about twenty-five, thirty years right now.
P; Oh, I guess you're going to try to encourage your girls to
stay in school when they come home.
T: Yeah, you know, a person always wants better things for his
children than he had, you know.
P: Right. Right.
T: Think perhaps everybody feels like that, no matter what the
race or color is...
P: That's right, that's right.
T: They want a little better for their children.
P: Are you a deacon in the church up there?
T: Yeah, I was, but I'm not now.
P: Is that by election or what?
P: Um-hum. Well, you still go to that church up there?
T: We do sometimes.
P: Um-hum. Winston's just been telling me about the young
folks view of things around here. I think you're good to..
What, wht do you think is going to happen to this, I know
there are a lot of younger people unlike yourself, 4ta are
moving off, a lot of them come back but, what do you think
is going to happen to this community in the future, things
always going to be here or'what?
T: Yeah, a lot like it here. I feel like the biggest majority
of the young people are going to s--> right round in here.
I feel like its going, ah, the community's going to keep
building up younger people getting married and
building houses aan
P: You plan to stay here anyway?
T: Yeah. I don't, unless something comes up in the future
that T have to go look for another job somewhere else, into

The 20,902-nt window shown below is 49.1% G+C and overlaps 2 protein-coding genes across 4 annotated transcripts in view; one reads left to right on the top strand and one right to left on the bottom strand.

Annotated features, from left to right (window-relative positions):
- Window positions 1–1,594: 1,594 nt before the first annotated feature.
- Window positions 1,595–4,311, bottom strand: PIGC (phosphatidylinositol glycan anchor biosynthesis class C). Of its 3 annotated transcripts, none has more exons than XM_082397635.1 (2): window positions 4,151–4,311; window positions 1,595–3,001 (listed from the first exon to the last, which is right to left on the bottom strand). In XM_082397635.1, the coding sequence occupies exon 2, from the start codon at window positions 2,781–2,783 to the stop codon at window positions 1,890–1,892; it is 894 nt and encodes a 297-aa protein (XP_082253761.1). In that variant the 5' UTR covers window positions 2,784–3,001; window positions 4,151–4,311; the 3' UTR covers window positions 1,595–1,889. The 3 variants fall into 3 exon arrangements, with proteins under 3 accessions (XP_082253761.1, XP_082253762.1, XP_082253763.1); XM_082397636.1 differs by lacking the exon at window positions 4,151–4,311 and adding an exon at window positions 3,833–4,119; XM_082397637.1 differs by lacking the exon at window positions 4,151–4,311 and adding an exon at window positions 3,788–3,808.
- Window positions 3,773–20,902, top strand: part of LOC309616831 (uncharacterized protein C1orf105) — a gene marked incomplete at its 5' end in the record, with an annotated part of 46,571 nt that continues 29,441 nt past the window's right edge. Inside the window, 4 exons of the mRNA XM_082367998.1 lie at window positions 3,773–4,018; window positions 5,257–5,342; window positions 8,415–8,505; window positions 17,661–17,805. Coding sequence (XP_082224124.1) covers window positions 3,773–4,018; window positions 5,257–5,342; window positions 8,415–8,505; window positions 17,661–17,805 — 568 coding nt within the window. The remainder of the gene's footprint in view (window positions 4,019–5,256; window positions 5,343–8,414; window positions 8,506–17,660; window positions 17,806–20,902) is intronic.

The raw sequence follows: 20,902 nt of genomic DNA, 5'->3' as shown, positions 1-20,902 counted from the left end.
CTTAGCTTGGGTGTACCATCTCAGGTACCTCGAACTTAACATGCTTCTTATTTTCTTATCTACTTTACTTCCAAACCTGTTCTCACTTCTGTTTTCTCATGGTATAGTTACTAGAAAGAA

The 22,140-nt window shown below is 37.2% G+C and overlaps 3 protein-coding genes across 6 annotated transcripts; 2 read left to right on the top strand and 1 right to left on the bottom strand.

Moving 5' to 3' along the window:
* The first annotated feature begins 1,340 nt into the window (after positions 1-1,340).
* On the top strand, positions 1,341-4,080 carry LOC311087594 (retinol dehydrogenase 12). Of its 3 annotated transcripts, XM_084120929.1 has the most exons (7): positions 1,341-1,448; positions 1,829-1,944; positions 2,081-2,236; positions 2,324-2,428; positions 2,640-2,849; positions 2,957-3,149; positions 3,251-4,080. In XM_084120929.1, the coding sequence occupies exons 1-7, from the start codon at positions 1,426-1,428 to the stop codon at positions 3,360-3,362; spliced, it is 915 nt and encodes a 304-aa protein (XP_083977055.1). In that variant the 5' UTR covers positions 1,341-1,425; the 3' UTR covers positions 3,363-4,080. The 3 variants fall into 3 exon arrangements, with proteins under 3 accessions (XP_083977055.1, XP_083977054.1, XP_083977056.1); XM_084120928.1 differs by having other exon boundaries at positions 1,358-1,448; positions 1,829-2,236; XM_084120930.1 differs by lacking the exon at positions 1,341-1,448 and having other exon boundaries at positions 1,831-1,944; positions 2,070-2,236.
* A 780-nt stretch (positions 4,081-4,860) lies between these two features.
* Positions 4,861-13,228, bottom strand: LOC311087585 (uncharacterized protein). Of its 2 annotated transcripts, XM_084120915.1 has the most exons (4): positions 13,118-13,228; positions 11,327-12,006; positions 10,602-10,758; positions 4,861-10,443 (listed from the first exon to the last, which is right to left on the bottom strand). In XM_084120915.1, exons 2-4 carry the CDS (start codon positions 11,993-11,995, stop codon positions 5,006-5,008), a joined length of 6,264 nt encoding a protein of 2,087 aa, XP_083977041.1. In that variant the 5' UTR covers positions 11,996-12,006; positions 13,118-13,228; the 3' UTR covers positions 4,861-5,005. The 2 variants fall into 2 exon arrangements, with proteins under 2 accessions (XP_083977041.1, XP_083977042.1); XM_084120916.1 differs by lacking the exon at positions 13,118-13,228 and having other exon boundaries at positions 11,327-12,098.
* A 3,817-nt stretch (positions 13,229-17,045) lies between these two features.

another town or something.
P: But your field work and pulp wood and all that, that's all over,
those days are over for you?
T: Yeah, I was, cause, you can't never say what you're going
to go back to, you know.
P: When you were cutting paper wood, ah, were you working for
somebody or working for yourself?
T: Working for somebody else.
P: Who were you working for?
T: Ah, it's hard to ou know, working, working for this,
cousin of mine, James Rollin, and first one another, mostly who
ever needed you, you stayed a day or two, you know.
P: Um-hum. So, you were just working on a wage bracket, they'd
pay you so much.
P: How did you pick that up? I've been out paper wooding with
some of them, at times, at one time, and there's more to it
than you'd think at first. How'd you, how'd you learn the...
T: Well, its just the, its just hard work and you just gotta
watch, watch out and be careful, its just a dangerous job.
P: Did you ever do any of that while you were still in school?
T: No, ah, I mostly did, did it after I quit.
T: Just hard work, tell you, the people that work out in the
woods deserve everything that they get.
P: I'm going to agree to that. (Long pause)
P: Mrs. Thead, let me ask you then. When did your mother die
and what was the circumstances of that?
I: She died in 1934.
P: And you were how old?
I: I was fourteen years old.
P: And they didn't have penicillin back in those days?
I: No, sir. They didn't have it then. Not as I know of, cause,
they done the best they could for her. They give her some kind
of tablets, but, they said if they didn't work, you know, that,